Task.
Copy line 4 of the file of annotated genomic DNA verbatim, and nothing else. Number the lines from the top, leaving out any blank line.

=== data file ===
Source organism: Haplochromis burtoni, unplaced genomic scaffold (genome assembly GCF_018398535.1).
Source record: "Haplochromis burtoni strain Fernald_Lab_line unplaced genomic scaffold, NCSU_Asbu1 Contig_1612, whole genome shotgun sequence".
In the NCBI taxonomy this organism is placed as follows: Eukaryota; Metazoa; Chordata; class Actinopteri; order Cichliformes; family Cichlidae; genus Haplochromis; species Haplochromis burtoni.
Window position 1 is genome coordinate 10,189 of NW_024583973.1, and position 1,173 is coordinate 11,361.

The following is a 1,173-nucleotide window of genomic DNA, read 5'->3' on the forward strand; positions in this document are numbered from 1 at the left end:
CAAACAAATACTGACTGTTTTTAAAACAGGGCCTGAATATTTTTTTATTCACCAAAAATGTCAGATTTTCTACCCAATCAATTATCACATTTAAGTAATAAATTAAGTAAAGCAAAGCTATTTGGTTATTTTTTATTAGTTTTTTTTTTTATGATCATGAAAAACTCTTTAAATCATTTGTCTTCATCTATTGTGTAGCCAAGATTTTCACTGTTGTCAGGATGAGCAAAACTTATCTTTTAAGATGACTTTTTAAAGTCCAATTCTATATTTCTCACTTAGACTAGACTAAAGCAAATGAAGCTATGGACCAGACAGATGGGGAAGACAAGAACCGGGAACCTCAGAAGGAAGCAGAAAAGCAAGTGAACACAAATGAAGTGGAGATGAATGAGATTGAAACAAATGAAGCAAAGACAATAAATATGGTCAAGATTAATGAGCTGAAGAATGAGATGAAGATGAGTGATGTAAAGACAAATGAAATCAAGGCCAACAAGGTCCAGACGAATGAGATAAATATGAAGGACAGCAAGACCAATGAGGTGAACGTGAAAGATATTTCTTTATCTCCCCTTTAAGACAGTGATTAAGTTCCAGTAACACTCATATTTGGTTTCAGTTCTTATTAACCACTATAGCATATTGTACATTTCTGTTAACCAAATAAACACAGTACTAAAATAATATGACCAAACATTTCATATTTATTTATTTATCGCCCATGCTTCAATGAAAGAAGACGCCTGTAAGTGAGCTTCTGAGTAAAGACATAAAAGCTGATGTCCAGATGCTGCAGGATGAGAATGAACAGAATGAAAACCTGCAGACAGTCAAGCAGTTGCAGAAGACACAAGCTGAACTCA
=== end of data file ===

Window position 1 is genome coordinate 10,189 of NW_024583973.1, and position 1,173 is coordinate 11,361.